# Rotational Dynamics Are Difficult to Learn… and to Teach

One of the most difficult units for AP Physics students is rotational mechanics. It can also be one of the hardest to teach. With that said, I really like rotational mechanics, but I want my students to enjoy it more. I want them not be be bogged down in some of the more difficult theoretical aspects of the rotational motion. There are several reasons for this topic being challenging I think – the use of the polar coordinate system, the introduction to the concept of a distribution of mass as opposed to just thinking about objects as point particles, the cross product of vectors producing a result pointing in the Z axis…yikes, it can get pretty heavy.

As a teacher, it is also tricky to come up with good investigations that allow students the opportunity to explore rotational dynamics. They do exist, and some are really good, but I also think that many don’t exactly build a strong link between the conceptual and mathematical models. Rolling a ring and a disk and sphere down a ramp can be a great demonstration that things that roll certainly do not behave like blocks or carts moving down a ramp, but its hard for the students to explore further – to build a predictive model that is mathematically precise. The normal way of things is to jump into the math and reveal the underlying mechanics through fairly complex derivations.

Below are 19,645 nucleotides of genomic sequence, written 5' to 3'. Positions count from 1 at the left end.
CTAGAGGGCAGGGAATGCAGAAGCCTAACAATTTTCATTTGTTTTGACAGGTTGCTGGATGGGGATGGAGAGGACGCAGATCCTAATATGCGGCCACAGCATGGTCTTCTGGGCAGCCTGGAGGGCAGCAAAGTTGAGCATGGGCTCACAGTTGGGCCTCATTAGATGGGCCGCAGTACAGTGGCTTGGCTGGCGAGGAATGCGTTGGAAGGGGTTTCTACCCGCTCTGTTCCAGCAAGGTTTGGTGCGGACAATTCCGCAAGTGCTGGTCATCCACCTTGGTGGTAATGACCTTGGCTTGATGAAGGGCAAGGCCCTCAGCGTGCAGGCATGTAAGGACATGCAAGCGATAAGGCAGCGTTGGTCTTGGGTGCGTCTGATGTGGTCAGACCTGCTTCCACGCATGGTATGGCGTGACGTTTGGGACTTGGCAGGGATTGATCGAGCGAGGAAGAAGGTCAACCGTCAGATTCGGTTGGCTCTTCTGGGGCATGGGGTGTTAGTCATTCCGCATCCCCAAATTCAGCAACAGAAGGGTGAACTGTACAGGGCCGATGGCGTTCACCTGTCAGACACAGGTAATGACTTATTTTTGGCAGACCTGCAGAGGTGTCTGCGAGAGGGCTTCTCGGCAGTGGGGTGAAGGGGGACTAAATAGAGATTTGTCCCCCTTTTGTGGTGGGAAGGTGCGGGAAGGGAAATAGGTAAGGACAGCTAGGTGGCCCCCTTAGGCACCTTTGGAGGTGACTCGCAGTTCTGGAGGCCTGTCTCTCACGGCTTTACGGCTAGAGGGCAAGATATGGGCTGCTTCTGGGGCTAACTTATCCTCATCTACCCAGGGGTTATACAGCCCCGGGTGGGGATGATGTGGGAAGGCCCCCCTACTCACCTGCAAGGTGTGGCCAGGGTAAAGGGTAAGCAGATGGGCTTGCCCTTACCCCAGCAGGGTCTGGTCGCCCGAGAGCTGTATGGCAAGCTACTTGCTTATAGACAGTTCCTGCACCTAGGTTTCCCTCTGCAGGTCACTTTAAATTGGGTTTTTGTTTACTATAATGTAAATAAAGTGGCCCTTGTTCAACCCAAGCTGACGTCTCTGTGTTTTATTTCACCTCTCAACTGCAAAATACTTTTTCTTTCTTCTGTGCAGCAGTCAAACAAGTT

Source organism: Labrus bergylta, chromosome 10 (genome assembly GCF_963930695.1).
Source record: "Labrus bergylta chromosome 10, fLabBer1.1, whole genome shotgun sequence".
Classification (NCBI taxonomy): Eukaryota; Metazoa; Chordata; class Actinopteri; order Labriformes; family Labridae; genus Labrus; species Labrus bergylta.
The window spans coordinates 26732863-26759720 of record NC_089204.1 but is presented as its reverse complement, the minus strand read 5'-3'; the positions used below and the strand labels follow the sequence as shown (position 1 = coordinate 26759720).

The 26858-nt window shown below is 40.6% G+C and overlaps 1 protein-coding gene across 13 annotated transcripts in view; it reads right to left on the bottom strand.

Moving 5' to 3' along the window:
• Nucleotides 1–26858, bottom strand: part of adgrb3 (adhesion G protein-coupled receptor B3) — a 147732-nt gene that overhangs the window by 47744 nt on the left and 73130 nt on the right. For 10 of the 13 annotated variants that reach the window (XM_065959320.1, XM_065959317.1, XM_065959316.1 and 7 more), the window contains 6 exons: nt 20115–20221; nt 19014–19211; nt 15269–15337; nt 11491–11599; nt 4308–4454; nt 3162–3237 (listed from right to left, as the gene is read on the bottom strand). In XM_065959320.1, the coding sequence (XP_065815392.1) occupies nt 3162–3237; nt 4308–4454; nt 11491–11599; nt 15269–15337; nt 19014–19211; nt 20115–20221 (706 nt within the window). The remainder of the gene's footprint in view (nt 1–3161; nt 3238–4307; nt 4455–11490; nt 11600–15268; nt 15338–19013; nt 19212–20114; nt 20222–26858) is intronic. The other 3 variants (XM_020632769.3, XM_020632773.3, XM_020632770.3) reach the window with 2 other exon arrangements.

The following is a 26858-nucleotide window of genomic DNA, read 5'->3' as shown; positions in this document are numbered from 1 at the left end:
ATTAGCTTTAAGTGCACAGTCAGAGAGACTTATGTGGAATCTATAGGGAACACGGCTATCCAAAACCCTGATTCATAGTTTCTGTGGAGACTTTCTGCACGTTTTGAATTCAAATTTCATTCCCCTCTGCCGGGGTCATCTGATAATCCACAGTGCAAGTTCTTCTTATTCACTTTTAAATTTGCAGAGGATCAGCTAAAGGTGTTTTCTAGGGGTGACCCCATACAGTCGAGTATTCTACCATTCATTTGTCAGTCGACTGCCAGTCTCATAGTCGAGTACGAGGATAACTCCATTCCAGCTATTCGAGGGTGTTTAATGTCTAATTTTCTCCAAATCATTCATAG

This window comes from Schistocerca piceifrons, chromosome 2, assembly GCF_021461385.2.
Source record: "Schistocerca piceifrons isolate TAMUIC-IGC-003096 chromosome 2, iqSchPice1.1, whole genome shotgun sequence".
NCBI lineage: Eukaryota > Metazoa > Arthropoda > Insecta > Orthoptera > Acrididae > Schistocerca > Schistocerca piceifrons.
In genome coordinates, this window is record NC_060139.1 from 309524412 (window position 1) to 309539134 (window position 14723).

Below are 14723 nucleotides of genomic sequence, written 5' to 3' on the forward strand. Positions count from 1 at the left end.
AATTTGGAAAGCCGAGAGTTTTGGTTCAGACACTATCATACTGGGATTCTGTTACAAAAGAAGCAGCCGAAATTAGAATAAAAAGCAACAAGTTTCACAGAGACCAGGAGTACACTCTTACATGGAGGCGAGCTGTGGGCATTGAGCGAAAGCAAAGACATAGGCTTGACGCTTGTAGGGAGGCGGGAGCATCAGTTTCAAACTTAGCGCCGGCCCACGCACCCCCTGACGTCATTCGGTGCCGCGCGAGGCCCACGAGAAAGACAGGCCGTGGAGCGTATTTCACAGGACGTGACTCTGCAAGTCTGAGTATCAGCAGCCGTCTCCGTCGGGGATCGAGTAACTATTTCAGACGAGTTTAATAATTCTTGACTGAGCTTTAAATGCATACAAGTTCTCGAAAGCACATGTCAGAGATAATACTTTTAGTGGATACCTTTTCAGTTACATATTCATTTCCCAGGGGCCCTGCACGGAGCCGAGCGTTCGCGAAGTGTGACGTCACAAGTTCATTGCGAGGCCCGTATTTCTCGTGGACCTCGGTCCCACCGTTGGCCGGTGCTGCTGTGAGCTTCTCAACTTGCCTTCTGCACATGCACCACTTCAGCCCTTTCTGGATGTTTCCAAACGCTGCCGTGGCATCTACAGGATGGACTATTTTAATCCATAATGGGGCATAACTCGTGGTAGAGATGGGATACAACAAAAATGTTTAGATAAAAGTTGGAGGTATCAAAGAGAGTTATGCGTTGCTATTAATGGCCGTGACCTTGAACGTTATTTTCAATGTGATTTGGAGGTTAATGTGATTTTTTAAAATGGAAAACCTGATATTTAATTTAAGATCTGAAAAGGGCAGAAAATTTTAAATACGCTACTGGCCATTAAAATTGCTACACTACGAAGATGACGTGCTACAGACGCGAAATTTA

# Simulating The Angular Momentum Principle

This year I decided to turn to a computational approach. I wanted the students to computationally experiment and discover the fundamentals of rotational mechanics. In order to do this, we started from the Angular Momentum Principle. This is the approach used in the wonderful textbook Matter and Interactions:

Στ ·Δt = I·Δω

The idea here is simply that a torque acting on an object (that is free to rotate around a pivot point) for a specified amount of time is going to cause an object to experience a change in its rate of spinning – called its rotational velocity.

# Simulating A Physical Pendulum

Having the students start with this principle, they could learn some interesting mechanics of rotating bodies by building a simulation of a physical pendulum. A simple pendulum is “simple” in that it represents a single point mass hanging on a massless string. A physical pendulum has physical dimension, and so the body has to be modeled as having a distribution of mass. This gets really tricky to analytically model – especially the time dependent functions describing its motion.

But with a computational approach students could easily apply the momentum principle frame by frame. The students in my class were able to create a simulation of a physical pendulum in just over one class period. The pendulum that they modeled was a bar with weights at either end. The weights had different masses so that the bar would swing.

https://tychos.org/scenarios/250

The students set about building their simulations in Tychos – a web based simulation builder. As the students coded the simulation, they were continuously engaged in discussions about the mechanics of the code and the mechanics of nature. I asked the students to change the masses, or change the length of the bar, or the mass of the bar. They would run their simulations and discover that something didn’t quite match what they thought should happen. Students would then look for errors in the code, or they would question their own assumptions about the physics involved.